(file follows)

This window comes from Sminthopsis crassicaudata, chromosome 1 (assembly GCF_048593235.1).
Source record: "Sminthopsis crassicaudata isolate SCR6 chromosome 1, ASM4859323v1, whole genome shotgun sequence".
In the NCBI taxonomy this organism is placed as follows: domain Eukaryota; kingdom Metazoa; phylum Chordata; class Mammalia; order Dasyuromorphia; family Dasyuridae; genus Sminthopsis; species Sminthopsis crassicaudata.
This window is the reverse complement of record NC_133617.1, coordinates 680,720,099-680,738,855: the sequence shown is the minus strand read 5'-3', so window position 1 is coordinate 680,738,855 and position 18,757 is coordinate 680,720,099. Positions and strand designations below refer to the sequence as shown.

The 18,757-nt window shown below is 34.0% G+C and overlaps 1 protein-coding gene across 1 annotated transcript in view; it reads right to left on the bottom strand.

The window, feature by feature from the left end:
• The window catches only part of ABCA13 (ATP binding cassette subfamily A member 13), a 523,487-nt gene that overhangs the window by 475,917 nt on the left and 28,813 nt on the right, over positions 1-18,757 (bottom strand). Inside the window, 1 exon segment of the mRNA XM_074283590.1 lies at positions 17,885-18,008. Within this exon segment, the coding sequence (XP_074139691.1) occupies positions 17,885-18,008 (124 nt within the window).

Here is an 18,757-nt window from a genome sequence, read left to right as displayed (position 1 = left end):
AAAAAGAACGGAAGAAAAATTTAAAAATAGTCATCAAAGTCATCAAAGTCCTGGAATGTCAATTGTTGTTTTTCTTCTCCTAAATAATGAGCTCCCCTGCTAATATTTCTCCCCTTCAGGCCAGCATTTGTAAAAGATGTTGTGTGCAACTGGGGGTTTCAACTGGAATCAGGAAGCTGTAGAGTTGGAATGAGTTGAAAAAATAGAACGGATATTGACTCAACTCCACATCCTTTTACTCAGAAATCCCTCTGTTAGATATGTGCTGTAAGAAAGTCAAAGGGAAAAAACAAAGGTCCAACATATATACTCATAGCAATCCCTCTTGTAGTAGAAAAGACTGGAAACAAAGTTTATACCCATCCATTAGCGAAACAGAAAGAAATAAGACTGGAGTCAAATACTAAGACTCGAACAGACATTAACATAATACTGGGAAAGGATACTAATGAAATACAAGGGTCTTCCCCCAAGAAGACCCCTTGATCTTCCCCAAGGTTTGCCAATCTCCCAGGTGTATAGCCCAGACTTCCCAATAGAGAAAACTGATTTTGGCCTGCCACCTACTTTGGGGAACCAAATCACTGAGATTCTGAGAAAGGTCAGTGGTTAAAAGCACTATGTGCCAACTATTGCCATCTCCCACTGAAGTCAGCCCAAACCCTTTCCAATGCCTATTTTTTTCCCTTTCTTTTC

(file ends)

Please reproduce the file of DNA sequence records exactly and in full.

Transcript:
This window comes from Sminthopsis crassicaudata, chromosome 1 (assembly GCF_048593235.1).
Source record: "Sminthopsis crassicaudata isolate SCR6 chromosome 1, ASM4859323v1, whole genome shotgun sequence".
In the NCBI taxonomy this organism is placed as follows: domain Eukaryota; kingdom Metazoa; phylum Chordata; class Mammalia; order Dasyuromorphia; family Dasyuridae; genus Sminthopsis; species Sminthopsis crassicaudata.
This window is the reverse complement of record NC_133617.1, coordinates 680,720,099-680,738,855: the sequence shown is the minus strand read 5'-3', so window position 1 is coordinate 680,738,855 and position 18,757 is coordinate 680,720,099. Positions and strand designations below refer to the sequence as shown.

The 18,757-nt window shown below is 34.0% G+C and overlaps 1 protein-coding gene across 1 annotated transcript in view; it reads right to left on the bottom strand.

The window, feature by feature from the left end:
• The window catches only part of ABCA13 (ATP binding cassette subfamily A member 13), a 523,487-nt gene that overhangs the window by 475,917 nt on the left and 28,813 nt on the right, over positions 1-18,757 (bottom strand). Inside the window, 1 exon segment of the mRNA XM_074283590.1 lies at positions 17,885-18,008. Within this exon segment, the coding sequence (XP_074139691.1) occupies positions 17,885-18,008 (124 nt within the window).

Here is an 18,757-nt window from a genome sequence, read left to right as displayed (position 1 = left end):
AAAAAGAACGGAAGAAAAATTTAAAAATAGTCATCAAAGTCATCAAAGTCCTGGAATGTCAATTGTTGTTTTTCTTCTCCTAAATAATGAGCTCCCCTGCTAATATTTCTCCCCTTCAGGCCAGCATTTGTAAAAGATGTTGTGTGCAACTGGGGGTTTCAACTGGAATCAGGAAGCTGTAGAGTTGGAATGAGTTGAAAAAATAGAACGGATATTGACTCAACTCCACATCCTTTTACTCAGAAATCCCTCTGTTAGATATGTGCTGTAAGAAAGTCAAAGGGAAAAAACAAAGGTCCAACATATATACTCATAGCAATCCCTCTTGTAGTAGAAAAGACTGGAAACAAAGTTTATACCCATCCATTAGCGAAACAGAAAGAAATAAGACTGGAGTCAAATACTAAGACTCGAACAGACATTAACATAATACTGGGAAAGGATACTAATGAAATACAAGGGTCTTCCCCCAAGAAGACCCCTTGATCTTCCCCAAGGTTTGCCAATCTCCCAGGTGTATAGCCCAGACTTCCCAATAGAGAAAACTGATTTTGGCCTGCCACCTACTTTGGGGAACCAAATCACTGAGATTCTGAGAAAGGTCAGTGGTTAAAAGCACTATGTGCCAACTATTGCCATCTCCCACTGAAGTCAGCCCAAACCCTTTCCAATGCCTATTTTTTTCCCTTTCTTTTC